Nearly two months into the season, it’s undeniably Autumn. I’ve taken my cue from the tiles being too cold to walk on without socks and I think I may have had my last ocean swim for a while.
The turn of the season still feels fresh. It’s cosy to make soup, wind a scarf around my neck and snuggle between flannelette sheets at night. The tell-tale signs of the season in nature are also gorgeous to witness and a good reset for me personally.
I’ve been distracted lately which leads to a chaotic scatter-gun approach to whatever I’m working on. I’m hurried and impatient with a lot of picking-up and putting-down and not much getting-finished.
But these crisp Autumn days offer some friendly reminders. Nature is good like that. Cyclical. Eternal. Unhurried. Beautiful and so much bigger than us and our immediate quotidian concerns.
Of course, being in nature helps. Everything. Always. It makes me slow down and be subject to wonder again. But if you can’t get a hit of the real natural world then reading about it is a good enough second.
Here are some of my go-to writers for a nature intervention.
Jonathon Driori – his book, Around the World in 80 Trees, would be my desert island pick, the one and only book I would have in the world if I could have no other. He shares his vast arboreal knowledge with intellect and wit and the illustrations by Lucille Clerc are stunning! This book is my antidote to planet woe because nature doing her incredible thing is never going to be a downer. I can’t recommend this book highly enough and am so excited that it now has a companion in the recently released Around the world in 80 plants.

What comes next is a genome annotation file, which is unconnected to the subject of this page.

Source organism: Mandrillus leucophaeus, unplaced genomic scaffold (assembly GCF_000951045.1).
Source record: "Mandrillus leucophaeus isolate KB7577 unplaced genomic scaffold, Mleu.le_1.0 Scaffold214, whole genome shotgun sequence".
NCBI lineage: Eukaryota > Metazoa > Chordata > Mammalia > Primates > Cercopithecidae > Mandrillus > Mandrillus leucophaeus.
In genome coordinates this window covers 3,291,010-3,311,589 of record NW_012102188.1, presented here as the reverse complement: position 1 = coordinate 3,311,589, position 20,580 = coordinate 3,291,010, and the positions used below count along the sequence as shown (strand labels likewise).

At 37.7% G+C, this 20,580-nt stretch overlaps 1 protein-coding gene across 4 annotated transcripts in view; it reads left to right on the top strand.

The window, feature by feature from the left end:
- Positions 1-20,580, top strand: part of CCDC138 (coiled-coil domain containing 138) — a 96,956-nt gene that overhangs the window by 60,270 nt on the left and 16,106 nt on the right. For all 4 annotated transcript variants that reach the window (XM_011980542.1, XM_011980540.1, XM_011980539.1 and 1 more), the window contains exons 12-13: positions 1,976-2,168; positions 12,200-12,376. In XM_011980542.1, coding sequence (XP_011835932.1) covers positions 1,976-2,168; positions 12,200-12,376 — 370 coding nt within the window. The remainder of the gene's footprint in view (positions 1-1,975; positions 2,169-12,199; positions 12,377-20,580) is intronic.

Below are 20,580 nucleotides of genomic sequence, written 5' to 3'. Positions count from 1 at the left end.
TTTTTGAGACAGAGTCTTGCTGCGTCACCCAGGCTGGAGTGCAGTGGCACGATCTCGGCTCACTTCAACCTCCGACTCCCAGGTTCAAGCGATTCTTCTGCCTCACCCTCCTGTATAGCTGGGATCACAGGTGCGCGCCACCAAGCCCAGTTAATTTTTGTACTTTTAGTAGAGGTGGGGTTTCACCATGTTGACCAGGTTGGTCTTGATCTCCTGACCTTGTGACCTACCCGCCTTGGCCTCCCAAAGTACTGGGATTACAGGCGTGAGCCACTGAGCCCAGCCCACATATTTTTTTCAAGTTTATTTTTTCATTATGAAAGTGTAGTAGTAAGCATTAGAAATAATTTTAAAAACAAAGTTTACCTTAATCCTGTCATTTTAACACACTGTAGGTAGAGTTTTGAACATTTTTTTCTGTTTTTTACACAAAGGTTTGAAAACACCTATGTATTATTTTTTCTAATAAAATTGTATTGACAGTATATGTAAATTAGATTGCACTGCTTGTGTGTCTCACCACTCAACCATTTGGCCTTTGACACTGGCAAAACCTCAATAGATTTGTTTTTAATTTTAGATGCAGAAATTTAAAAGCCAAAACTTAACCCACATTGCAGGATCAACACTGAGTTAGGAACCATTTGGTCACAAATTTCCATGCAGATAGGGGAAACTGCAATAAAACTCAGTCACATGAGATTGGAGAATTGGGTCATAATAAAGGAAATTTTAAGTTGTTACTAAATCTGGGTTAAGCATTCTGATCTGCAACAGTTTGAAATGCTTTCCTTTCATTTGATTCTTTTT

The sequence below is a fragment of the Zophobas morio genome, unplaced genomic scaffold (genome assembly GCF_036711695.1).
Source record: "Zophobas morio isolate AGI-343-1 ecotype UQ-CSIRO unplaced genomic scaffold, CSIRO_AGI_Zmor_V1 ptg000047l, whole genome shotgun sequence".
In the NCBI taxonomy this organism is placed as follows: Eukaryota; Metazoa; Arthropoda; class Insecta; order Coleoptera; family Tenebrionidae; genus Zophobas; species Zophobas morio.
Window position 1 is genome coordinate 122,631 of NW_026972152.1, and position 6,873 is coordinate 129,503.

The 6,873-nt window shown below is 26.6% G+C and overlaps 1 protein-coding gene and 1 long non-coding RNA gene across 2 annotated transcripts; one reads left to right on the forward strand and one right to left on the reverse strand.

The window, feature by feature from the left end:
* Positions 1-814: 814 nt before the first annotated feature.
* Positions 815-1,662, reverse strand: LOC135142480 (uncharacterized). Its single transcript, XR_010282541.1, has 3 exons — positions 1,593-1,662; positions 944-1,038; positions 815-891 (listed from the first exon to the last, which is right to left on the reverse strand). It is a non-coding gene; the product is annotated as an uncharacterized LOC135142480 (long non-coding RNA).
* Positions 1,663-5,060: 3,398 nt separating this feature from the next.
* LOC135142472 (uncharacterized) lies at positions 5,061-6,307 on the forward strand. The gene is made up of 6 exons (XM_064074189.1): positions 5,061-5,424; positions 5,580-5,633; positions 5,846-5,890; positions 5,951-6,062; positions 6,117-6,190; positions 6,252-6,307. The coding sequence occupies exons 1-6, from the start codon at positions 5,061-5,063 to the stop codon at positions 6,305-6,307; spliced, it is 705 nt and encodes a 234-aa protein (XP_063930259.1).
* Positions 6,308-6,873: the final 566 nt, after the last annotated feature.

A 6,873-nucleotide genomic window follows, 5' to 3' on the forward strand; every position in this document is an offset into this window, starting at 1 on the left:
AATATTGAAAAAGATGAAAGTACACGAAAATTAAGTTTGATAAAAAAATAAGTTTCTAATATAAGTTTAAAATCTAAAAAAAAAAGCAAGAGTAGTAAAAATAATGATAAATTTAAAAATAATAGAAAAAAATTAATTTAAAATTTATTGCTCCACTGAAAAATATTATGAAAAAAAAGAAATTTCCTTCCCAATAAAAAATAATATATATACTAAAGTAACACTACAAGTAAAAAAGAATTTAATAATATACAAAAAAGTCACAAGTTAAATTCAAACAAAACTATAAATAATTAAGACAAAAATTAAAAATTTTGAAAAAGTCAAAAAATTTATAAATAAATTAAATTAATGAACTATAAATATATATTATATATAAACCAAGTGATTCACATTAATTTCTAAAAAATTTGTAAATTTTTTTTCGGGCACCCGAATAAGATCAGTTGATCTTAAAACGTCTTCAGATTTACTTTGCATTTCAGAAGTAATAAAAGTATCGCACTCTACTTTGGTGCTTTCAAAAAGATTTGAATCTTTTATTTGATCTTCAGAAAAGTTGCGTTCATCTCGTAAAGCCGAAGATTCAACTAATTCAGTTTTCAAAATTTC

Mary Oliver – feels like she spent most of her life wandering in wonder and capturing nature with eloquence and reverence. Reading her poetry always slows time for me, as I mentioned in a previous Mary Oliver blog, and puts our place in the world back into perspective.
Helen Macdonald – as a poet, historian and falconer she created something completely unique in her book H is for Hawk. It’s another read that restores my faith in everything. It’s about grief and goshawks, about nature and being human and where any and all of those overlap. She has a new book Vesper Flights, which I’m told is just as good but haven’t got to yet.
Reading these writers, I soar to great heights, sink beneath the surface and see what’s around me anew. Clifftops, coastlines and deep roots make me feel the restorative power of nature that people have been writing about for centuries.
I’m sorry to say that I don’ have any local Australian titles or writers to offer, not because they don’t exist but because I just haven’t read much Australian nature writing yet….and I’m looking forward to some suggestions so I can right this wrong.
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